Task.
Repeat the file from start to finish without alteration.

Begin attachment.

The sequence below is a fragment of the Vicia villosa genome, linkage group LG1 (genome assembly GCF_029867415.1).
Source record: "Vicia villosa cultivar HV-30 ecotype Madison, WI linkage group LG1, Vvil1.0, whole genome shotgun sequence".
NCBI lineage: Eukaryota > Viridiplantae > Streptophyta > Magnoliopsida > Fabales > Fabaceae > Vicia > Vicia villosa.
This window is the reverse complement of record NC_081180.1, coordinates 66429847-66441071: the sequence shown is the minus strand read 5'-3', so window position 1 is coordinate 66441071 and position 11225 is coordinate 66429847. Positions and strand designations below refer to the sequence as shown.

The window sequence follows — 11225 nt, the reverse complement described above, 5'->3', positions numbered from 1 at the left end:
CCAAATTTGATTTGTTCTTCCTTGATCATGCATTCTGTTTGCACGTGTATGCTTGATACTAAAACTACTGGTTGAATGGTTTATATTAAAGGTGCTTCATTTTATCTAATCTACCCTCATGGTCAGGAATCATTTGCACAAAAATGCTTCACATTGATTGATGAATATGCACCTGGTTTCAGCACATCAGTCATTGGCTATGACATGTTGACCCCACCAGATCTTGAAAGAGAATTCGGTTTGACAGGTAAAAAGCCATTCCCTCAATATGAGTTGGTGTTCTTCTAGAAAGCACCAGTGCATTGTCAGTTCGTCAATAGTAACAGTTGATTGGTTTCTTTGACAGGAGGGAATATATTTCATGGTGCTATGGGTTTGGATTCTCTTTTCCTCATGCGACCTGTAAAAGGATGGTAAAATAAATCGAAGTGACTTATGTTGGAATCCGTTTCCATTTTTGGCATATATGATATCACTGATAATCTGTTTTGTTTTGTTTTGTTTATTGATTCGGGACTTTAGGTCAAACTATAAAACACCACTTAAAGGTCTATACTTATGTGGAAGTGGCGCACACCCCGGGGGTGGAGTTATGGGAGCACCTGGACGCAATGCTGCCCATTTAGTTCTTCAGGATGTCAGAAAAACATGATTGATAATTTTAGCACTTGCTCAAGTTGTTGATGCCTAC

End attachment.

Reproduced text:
The sequence below is a fragment of the Vicia villosa genome, linkage group LG1 (genome assembly GCF_029867415.1).
Source record: "Vicia villosa cultivar HV-30 ecotype Madison, WI linkage group LG1, Vvil1.0, whole genome shotgun sequence".
NCBI lineage: Eukaryota > Viridiplantae > Streptophyta > Magnoliopsida > Fabales > Fabaceae > Vicia > Vicia villosa.
This window is the reverse complement of record NC_081180.1, coordinates 66429847-66441071: the sequence shown is the minus strand read 5'-3', so window position 1 is coordinate 66441071 and position 11225 is coordinate 66429847. Positions and strand designations below refer to the sequence as shown.

The window sequence follows — 11225 nt, the reverse complement described above, 5'->3', positions numbered from 1 at the left end:
CCAAATTTGATTTGTTCTTCCTTGATCATGCATTCTGTTTGCACGTGTATGCTTGATACTAAAACTACTGGTTGAATGGTTTATATTAAAGGTGCTTCATTTTATCTAATCTACCCTCATGGTCAGGAATCATTTGCACAAAAATGCTTCACATTGATTGATGAATATGCACCTGGTTTCAGCACATCAGTCATTGGCTATGACATGTTGACCCCACCAGATCTTGAAAGAGAATTCGGTTTGACAGGTAAAAAGCCATTCCCTCAATATGAGTTGGTGTTCTTCTAGAAAGCACCAGTGCATTGTCAGTTCGTCAATAGTAACAGTTGATTGGTTTCTTTGACAGGAGGGAATATATTTCATGGTGCTATGGGTTTGGATTCTCTTTTCCTCATGCGACCTGTAAAAGGATGGTAAAATAAATCGAAGTGACTTATGTTGGAATCCGTTTCCATTTTTGGCATATATGATATCACTGATAATCTGTTTTGTTTTGTTTTGTTTATTGATTCGGGACTTTAGGTCAAACTATAAAACACCACTTAAAGGTCTATACTTATGTGGAAGTGGCGCACACCCCGGGGGTGGAGTTATGGGAGCACCTGGACGCAATGCTGCCCATTTAGTTCTTCAGGATGTCAGAAAAACATGATTGATAATTTTAGCACTTGCTCAAGTTGTTGATGCCTAC